Move to boost dairy industry

  • AseanPlus News
  • Saturday, 12 Feb 2005

CHINA hopes to boost the global dairy industry over the next 10 to 15 years, thanks to the growing consumption of milk and other dairy products in the world’s most populous nation.  

With 1.3 billion people but only 13% of the world average milk consumption, China is very likely to help increase the global dairy output by expanding production to meet its own demands, said Wang Huaibao, vice director of China Association of Dairy Products Industry.  

China’s dairy production has been posting double-digit growth annually since its reform and opening up in the late 1970s. It presently produces 16.25 million tons of dairy products a year, said Wang.  

The country also enjoys price advantages compared with many developed countries. In 2000, the most recent year that data is available, the cost per kilo for fresh milk in China was 45% lower than what was reported in North America and the European Union, he said.  

But China’s per capita consumption of dairy products is only 13kg a year, much lower than the average 300kg reported in the developed countries and the world average of 100kg, according to Wang. “There’s massive potential in the Chinese market,” he said.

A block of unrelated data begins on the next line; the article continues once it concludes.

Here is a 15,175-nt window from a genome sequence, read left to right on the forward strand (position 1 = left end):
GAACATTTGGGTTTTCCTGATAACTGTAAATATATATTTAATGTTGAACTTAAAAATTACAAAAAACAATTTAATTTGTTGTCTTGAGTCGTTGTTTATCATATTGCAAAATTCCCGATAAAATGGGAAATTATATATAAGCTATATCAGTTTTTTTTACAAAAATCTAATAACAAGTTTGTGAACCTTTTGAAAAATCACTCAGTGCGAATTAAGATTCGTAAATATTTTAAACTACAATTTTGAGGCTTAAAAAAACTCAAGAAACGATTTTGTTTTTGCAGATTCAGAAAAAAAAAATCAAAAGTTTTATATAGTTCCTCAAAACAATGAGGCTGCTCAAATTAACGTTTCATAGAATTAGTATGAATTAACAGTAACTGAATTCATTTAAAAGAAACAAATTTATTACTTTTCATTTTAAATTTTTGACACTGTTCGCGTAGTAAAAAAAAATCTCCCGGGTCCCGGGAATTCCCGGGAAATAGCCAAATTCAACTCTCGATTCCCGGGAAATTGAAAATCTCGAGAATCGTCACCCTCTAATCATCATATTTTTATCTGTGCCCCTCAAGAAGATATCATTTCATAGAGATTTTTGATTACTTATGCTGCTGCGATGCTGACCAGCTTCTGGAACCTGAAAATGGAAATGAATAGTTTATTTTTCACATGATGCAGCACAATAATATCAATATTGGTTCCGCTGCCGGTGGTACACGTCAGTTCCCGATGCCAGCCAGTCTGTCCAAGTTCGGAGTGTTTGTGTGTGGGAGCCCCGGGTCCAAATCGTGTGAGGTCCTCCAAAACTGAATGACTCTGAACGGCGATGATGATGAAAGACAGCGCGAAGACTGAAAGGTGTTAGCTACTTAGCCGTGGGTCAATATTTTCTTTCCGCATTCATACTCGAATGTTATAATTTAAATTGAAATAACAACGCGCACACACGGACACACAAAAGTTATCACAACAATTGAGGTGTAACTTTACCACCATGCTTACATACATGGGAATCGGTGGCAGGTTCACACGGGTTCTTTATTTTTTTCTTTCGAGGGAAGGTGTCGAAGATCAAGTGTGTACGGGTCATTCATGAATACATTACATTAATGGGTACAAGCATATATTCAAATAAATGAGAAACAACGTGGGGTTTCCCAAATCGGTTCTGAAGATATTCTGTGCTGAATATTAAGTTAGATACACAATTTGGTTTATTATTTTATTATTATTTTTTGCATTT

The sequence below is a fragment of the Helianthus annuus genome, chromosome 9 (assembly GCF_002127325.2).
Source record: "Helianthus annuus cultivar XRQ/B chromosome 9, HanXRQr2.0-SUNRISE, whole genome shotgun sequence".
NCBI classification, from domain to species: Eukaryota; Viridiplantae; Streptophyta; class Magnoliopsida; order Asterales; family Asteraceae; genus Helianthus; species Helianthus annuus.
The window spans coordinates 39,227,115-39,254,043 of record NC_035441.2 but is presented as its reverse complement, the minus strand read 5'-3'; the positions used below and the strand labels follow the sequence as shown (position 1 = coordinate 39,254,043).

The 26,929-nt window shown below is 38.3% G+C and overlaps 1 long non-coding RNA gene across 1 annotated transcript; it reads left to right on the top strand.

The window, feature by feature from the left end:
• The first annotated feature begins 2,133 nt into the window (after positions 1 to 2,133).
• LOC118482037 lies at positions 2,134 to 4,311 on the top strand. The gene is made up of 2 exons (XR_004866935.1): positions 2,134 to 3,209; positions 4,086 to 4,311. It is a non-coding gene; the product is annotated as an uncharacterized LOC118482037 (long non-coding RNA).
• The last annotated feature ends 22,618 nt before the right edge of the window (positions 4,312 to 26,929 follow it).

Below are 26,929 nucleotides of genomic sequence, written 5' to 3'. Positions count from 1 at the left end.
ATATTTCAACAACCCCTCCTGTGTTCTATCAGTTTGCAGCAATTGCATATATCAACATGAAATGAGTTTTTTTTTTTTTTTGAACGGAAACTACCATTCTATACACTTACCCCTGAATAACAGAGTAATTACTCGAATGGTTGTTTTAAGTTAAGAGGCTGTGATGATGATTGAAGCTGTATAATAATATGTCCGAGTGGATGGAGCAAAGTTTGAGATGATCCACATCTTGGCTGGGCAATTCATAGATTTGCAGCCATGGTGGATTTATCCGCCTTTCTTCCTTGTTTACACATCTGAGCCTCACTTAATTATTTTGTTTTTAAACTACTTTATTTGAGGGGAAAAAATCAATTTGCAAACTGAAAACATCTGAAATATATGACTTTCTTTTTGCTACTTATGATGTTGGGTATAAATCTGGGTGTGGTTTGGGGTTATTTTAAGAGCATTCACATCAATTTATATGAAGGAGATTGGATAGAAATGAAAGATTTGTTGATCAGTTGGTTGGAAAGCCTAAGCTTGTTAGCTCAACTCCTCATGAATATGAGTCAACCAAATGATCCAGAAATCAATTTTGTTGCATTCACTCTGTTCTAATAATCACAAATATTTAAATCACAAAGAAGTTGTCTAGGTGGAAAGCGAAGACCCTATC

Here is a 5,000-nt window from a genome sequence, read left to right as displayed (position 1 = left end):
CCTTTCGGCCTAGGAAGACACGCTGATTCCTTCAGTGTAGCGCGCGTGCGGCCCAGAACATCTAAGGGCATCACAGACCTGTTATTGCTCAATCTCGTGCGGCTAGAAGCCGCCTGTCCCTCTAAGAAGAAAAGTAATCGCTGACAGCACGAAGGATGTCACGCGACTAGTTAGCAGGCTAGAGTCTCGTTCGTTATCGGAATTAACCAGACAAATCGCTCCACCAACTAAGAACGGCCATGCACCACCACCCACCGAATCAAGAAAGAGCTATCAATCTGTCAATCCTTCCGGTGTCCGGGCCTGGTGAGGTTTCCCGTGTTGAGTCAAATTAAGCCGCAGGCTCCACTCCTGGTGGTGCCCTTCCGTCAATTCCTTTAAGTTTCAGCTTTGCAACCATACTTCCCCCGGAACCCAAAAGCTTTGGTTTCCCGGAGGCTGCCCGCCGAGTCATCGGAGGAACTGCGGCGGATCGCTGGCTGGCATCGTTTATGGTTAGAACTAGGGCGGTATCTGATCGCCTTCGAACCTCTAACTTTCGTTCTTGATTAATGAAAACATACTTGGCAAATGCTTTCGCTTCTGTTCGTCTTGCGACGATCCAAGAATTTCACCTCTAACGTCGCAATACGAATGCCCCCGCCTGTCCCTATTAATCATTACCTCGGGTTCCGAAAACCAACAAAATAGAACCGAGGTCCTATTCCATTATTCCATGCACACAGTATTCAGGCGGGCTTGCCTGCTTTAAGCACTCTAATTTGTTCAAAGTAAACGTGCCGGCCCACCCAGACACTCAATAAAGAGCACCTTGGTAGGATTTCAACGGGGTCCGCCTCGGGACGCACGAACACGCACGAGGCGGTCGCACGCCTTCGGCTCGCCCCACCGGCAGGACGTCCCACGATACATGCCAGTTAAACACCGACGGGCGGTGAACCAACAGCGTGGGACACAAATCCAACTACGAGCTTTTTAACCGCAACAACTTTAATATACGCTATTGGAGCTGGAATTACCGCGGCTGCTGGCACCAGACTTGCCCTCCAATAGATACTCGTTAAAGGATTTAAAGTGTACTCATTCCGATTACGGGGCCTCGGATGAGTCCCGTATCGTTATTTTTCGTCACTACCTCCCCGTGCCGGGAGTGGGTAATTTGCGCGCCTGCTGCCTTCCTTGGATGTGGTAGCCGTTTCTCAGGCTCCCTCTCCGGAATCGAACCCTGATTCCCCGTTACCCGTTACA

With the sustained growth of China’s economy and betterment of the people’s life, Wang estimated China’s per capita annual consumption of dairy products will increase to 18kg by 2015.  

The country’s dairy production, in the meantime, will grow at six to nine percent per year to top 25 million tons in 2015, he estimated.  

The world’s milk production has seen sluggish growth between one to two percent over the past decade and the United Nation’s Food and Agricultural Organization says the current production is around 594 million tons.  

The UN organisation has attributed the industry’s slowdown to restrictions on milk production from developed countries that together produce 71.7% of the world’s dairy output.  

Meanwhile, sustained growth reported in the dairy industry in Asia, Latin America and Oceania is mostly offset by declining production in East Europe and the Commonwealth of Independent States, say analysts with the organization.  

They say Asia and Latin America, which have booming demands for dairy products, will continue to contribute to global milk production in the coming decade.  

But Wang warned domestic dairy producers to remain clear-headed and avoid hasty expansion in the current heated market. “We have to remember that many people in China are not yet ready to include milk in their diet,” he said. “Most of the country’s 9 million farmers never drink any because they don’t like it or can’t afford it.”  

- China Daily 

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